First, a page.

For 45 years, I’ve assigned officials from Little League to major college. In that time, I’ve developed pet peeves. I’m sharing them because I think that most assigners feel as I do and that these can hurt your career.
I recently asked a younger baseball umpire to switch with a crewmate with a health issue and take the plate. He grudgingly said, “OK,” but noted that he had already had one of the teams behind the plate three times this season. I thought fine — if you want to balk, I’ll ask someone else. I asked a veteran umpire with many years in pro ball and he said, “No problem.” Good answer.
When I started out, if my assigner said, “Jump,” I asked how high. I’m not saying you need to kiss an assigner’s rear, but if you’re going to accept an assignment, do it without letting them know what a great favor you’re doing them. If you’re new, this applies in spades; a reputation for being difficult acquired early in one’s career can have a long shelf life.
Repeated turn-backs are a big issue. Assigners know that last-minute stuff happens, but often? If you do this, know that assigners will at some point reduce their headaches by choosing a more reliable person to begin with. No one is so good that they’re irreplaceable.
Don’t let your sense of self-worth make you complain about the caliber of games you get. Others think they’re pretty good, too. Maybe your assigner doesn’t agree or thinks that for whatever reason someone else is better suited for that game.
Many factors enter into the assignment process. Have you had one team a lot of times? Has bad blood developed so that it may be healthier for everyone to keep you and a team apart for a while? Is the assigner getting orders from someone else? Does he or she want to mix newer and older officials? Is he or she spreading the wealth so that everyone gets some top-, mid-, and not-so-great assignments? Does he or she feel that the crew chemistry would be better going with someone else given the personality of whoever was already chosen? Etc.
Game-shopping is a flagrant offense. I’ve assigned for smaller college conferences and had officials who also worked in larger ones. If you get an assignment from me and then get a last-minute opportunity in a larger one (not a lateral move), I’ll gladly replace you if you’re honest about what happened. But when assigners find out that you lied and said you had a work issue, etc., so you could get out of a game and take someone else’s, you’ll pay later on.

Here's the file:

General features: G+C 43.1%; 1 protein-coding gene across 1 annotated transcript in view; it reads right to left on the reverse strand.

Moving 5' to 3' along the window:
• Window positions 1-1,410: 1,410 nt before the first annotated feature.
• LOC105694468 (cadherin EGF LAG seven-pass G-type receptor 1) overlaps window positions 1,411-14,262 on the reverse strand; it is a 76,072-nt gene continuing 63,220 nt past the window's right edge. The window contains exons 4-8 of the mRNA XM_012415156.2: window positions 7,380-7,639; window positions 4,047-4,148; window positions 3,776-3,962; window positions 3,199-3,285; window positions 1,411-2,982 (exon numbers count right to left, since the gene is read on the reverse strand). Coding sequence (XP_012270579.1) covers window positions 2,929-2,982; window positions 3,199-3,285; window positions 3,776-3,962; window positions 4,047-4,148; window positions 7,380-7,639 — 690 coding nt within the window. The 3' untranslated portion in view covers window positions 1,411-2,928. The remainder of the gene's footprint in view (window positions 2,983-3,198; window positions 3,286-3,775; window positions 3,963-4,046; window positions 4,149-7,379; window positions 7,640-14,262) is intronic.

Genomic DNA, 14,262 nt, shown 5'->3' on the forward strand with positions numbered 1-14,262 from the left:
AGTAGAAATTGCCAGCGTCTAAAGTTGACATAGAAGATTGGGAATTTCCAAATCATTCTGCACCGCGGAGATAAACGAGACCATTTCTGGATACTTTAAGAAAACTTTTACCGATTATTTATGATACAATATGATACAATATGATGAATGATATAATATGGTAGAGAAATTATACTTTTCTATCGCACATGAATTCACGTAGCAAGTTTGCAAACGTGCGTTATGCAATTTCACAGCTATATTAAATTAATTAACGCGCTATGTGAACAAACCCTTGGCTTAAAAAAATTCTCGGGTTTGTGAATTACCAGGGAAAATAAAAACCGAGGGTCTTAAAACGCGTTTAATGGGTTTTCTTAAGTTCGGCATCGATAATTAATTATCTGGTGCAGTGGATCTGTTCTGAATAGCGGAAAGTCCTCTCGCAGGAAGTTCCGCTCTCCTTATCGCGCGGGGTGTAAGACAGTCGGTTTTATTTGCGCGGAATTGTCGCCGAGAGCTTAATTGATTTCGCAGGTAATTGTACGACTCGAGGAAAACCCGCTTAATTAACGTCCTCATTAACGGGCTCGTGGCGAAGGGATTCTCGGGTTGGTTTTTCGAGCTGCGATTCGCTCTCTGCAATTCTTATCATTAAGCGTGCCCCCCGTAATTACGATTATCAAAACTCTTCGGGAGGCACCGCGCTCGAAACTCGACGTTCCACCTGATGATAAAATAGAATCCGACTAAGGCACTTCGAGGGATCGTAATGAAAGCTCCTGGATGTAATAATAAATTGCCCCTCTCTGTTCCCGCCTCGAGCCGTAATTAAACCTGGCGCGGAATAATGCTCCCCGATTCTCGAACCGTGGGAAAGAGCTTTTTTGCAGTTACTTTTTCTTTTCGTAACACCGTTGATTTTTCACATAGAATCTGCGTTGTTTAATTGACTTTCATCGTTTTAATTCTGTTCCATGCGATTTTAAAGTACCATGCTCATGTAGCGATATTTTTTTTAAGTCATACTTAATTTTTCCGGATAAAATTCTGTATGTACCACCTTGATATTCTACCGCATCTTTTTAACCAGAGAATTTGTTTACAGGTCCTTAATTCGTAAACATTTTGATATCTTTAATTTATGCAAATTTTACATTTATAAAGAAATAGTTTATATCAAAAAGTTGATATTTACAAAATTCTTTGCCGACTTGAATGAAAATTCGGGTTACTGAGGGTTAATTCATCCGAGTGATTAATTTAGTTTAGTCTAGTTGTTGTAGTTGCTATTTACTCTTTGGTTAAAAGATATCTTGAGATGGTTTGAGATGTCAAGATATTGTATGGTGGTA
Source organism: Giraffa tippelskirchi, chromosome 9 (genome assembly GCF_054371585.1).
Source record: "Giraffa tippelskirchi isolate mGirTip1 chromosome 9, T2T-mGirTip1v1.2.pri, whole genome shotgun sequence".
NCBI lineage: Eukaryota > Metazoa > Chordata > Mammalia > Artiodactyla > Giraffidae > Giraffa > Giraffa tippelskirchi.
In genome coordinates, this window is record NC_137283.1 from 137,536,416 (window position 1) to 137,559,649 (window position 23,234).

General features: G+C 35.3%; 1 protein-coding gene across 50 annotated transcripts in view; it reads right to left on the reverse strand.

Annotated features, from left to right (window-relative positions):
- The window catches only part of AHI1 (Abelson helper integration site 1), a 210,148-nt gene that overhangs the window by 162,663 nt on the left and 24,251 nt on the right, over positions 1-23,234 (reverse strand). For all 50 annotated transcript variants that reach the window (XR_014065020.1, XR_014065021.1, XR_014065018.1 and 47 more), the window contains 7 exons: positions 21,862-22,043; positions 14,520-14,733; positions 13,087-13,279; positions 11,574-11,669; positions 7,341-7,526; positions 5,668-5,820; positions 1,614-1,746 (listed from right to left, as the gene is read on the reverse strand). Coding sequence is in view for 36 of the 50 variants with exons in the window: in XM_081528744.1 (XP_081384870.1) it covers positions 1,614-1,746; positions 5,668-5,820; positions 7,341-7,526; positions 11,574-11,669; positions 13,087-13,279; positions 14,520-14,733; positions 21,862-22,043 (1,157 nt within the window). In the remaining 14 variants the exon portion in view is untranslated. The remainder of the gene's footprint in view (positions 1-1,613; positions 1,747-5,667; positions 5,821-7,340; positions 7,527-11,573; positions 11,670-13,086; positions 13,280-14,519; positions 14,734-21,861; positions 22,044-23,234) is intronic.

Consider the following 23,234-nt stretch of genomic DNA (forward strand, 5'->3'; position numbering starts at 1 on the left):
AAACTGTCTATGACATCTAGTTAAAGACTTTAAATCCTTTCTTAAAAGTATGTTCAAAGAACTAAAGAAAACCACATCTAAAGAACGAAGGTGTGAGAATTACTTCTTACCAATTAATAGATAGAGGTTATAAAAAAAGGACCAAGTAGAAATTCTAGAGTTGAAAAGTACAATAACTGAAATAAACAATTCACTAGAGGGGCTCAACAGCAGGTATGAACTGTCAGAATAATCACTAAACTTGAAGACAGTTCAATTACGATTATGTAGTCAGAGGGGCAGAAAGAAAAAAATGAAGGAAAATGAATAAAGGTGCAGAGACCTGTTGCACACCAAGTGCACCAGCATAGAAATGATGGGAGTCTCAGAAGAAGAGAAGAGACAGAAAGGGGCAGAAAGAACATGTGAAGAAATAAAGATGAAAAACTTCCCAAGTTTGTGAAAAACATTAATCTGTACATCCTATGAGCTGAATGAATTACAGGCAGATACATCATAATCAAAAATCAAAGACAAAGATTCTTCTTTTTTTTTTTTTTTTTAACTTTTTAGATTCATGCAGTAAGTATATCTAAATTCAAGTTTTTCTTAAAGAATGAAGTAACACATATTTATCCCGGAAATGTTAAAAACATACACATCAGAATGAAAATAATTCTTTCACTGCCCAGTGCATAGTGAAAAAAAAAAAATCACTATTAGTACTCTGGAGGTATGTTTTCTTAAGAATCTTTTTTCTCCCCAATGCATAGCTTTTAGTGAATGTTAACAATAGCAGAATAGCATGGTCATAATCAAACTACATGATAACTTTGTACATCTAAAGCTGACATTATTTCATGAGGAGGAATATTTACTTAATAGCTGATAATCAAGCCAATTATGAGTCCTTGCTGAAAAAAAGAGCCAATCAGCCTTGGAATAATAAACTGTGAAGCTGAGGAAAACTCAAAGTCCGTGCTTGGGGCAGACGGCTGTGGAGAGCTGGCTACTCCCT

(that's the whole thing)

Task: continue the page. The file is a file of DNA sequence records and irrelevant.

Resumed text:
Don’t trash-talk other umpires to me or try to kiss up to gain a better footing; you won’t. And take it to the bank that trashing an assigner behind their back will get back to them.
Now many assignments are done via the internet. Don’t wait until the last second to accept or, worse, not accept by the due date. Assigners get worked up about having to send out continual reminders about past-due acceptances, especially to the same people.
I know there are assigners who act like kings, protect a handful of their buddies, and treat everyone else like minions who must dance to their tune. I’ve dealt with a couple, and if you work for one, all I can tell you is to do what it takes to get along. Most assigners try to be fair; even so, we can’t help but be affected by stuff that officials do that causes us heartburn. The best thing is to cause as few problems as possible. Don’t pester us about upcoming games that you’d like to have, take what you get and keep quiet even if you don’t like it, turn games back only if something huge arises, be 100 percent honest with us; don’t back-stab or game-shop, and take care of business in a timely manner.
Jon Bible is a college football replay official and former college baseball umpire who worked six D-I College World Series.
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